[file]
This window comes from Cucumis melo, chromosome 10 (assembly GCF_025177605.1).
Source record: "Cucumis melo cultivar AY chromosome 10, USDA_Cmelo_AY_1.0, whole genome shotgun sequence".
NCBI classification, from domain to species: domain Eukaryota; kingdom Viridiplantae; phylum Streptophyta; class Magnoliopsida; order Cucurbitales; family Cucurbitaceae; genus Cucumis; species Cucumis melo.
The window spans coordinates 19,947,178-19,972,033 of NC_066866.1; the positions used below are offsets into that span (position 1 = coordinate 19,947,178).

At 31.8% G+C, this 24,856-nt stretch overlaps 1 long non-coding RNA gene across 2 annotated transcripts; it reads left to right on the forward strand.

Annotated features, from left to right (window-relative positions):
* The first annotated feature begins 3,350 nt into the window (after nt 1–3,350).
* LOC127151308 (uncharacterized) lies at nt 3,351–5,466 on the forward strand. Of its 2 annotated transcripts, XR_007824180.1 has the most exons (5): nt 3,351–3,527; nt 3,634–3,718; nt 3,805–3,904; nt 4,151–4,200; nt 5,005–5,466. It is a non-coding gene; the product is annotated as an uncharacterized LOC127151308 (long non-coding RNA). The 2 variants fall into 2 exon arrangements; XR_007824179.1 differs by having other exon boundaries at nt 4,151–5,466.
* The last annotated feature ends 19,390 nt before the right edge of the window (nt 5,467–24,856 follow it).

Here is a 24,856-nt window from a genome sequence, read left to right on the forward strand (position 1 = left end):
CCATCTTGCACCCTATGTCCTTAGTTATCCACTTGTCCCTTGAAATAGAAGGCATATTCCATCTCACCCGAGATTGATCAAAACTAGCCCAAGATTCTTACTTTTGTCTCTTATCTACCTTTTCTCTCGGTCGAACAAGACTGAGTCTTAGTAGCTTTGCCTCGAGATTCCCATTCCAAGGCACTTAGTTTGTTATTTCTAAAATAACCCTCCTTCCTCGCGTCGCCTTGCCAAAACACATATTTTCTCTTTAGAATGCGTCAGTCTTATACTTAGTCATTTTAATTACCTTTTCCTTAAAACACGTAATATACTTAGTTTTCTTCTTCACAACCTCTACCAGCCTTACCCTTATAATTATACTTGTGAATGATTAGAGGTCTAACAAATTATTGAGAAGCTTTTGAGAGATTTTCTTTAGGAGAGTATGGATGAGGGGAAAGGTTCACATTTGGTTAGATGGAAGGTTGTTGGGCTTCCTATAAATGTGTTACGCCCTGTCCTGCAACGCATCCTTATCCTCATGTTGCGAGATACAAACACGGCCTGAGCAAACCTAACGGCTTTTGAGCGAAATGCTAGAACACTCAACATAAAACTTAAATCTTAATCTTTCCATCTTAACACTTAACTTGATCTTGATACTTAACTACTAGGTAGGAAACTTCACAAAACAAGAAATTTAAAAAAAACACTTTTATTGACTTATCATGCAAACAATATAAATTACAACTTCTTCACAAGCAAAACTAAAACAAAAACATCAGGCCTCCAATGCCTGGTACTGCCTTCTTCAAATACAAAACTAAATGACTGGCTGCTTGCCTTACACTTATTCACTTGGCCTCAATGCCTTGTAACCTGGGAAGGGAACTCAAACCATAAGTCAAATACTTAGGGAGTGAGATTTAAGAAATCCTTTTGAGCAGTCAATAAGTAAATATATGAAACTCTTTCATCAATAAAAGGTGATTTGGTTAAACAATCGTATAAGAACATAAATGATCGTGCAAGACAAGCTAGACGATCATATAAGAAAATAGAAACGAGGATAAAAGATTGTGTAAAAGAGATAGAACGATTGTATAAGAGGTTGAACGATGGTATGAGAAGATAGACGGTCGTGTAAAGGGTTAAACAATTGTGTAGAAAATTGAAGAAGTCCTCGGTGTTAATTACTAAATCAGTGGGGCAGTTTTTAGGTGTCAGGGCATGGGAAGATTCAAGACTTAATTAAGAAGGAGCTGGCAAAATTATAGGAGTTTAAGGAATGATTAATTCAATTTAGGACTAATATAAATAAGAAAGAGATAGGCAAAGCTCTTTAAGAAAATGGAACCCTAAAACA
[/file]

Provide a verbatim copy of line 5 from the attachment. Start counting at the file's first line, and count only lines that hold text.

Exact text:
At 31.8% G+C, this 24,856-nt stretch overlaps 1 long non-coding RNA gene across 2 annotated transcripts; it reads left to right on the forward strand.